June 6th through September 23, 2012, the Zubov Wing of the Catherine Palace houses the exhibition Treasures from a Private Collection. For the first time a museum in Russia has the honour to present to a wide public the collection of the Karisalov family, which contains over two hundred previously undisplayed works of various arts, with true masterpieces among them.
All the works of painting, furniture, bronze, porcelain and glass on this display used to be interior furnishings which, over the course of time, became mediums of information on the epoch that yielded them and gained ‘an object of art and history’ status, drawing everyone who is sensitive to art and beauty.
A man’s interest in the varied world of material things, and hence his passion for collecting, ensue from seeing things as pieces of art. In Russia the history of collecting began under Peter the Great. His reign was a rich soil that brought forth impressive results in the time of Catherine II when the liking for objects of art and nature acquired new forms and bloomed like never before. Knowing that art patronage and collecting, as well as various private and state collections, increased the prestige of Russia as an enlightened country, Catherine supported collecting by her personal example. In the second half of the eighteenth century, the liking became a true passion of many wealthy Russians, its scope being in direct relation to a collector’s education and wealth level. The collecting tradition is kept alive today.
The St Petersburg–based collection on display in the Catherine Palace, gathered over two decades by the Karisalov family, boasts a striking range and quality. The expressive portraits, masterly bronzes, elegant furniture pieces and unique Kholmogory bone carvings, all lovingly combined by the collectors into a tasteful ensemble, have become temporarily exposed to art specialists and the public.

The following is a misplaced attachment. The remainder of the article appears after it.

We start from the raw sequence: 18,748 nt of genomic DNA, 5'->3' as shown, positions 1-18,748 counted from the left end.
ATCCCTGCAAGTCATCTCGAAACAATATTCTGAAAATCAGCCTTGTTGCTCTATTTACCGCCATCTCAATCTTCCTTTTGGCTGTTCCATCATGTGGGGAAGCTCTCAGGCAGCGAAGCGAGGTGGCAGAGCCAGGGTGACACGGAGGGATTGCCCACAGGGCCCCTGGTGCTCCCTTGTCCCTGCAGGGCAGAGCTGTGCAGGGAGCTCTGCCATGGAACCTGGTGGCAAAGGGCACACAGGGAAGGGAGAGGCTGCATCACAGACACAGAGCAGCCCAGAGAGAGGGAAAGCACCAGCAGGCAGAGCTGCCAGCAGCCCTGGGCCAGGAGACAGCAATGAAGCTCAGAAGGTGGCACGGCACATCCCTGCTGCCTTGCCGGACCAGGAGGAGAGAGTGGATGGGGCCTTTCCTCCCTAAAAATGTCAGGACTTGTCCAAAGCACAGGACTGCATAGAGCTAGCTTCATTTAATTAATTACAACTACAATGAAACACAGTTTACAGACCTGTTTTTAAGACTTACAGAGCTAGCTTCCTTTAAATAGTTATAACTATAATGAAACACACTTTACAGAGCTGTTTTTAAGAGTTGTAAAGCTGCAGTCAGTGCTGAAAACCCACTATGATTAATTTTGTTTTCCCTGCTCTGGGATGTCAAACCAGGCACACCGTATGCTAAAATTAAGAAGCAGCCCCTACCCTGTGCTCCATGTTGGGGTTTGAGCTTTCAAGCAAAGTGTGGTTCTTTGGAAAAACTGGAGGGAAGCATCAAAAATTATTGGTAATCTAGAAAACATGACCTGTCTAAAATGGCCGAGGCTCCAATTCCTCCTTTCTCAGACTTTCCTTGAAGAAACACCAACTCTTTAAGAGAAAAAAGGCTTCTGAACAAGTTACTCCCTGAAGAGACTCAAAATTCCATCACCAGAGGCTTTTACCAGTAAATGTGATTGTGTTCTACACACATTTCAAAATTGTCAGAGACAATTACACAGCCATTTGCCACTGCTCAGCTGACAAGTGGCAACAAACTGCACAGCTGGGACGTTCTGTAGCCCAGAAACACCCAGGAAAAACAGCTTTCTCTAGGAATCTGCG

The predominance of Russian articles of the 1790s–1820s, however, does not mean the collectors’ interests were limited to the ‘Golden Age’ of Russian art, with their attention also on works from the second half of the nineteenth to the early twentieth century that have been undeservedly discarded by other collectors.
The collection has accumulated wonderful pieces of painting and decorative arts that illustrate achievements of artisanic handicrafts in Russia for two centuries. Its not extensive but carefully compiled painting section, which many state collections would be proud of, includes works by Dmitry Levitsky, Vladimir Borovikovsky, Jean-Louis Voille, the father and son Lampi, Alexander Molinari, Henri-François Riesener, Henryk Siemiradzki, Ivan Aivazovsky.
Also noteworthy are the candelabra by Friedrich Bergenfeldt, a chest-of-drawers by Christian Meyer, a kidney bean table with the inventory numbers of Tsarskoye Selo, an armchair by Pavel Spol, porcelain vases, pieces of services by the St Petersburg Imperial Porcelain Manufactory and rhodonite articles with the monogram of Empress Maria Fiodorovna, which originated from imperial palaces and noble estates and were sold abroad during the massive sales of art objects authorized by the Soviet government in the 1920s and early 1930s. The fate of many of those was unknown until recently.
It is the collectors’ desire to share their aesthetic experiences with others that has brought the treasures of a private collection into the museum space. Mikhail Karisalov opens his interesting and full-fledged collection to specialists and lovers of antiques, pursuing the importance of introducing previously nameless artifacts into the scientific world — an effort that art historians can only welcome, because the more material is studied and published, the more ‘full-blooded’ and diverse the picture of Russian art development will be. This exhibition and its catalogue are an important step in the same praiseworthy direction.
Exhibition will run through September 23, 2012, 10.00–18.00 daily, except Wednesdays.
Entrance to Exhibition is from Private Garden (see map below)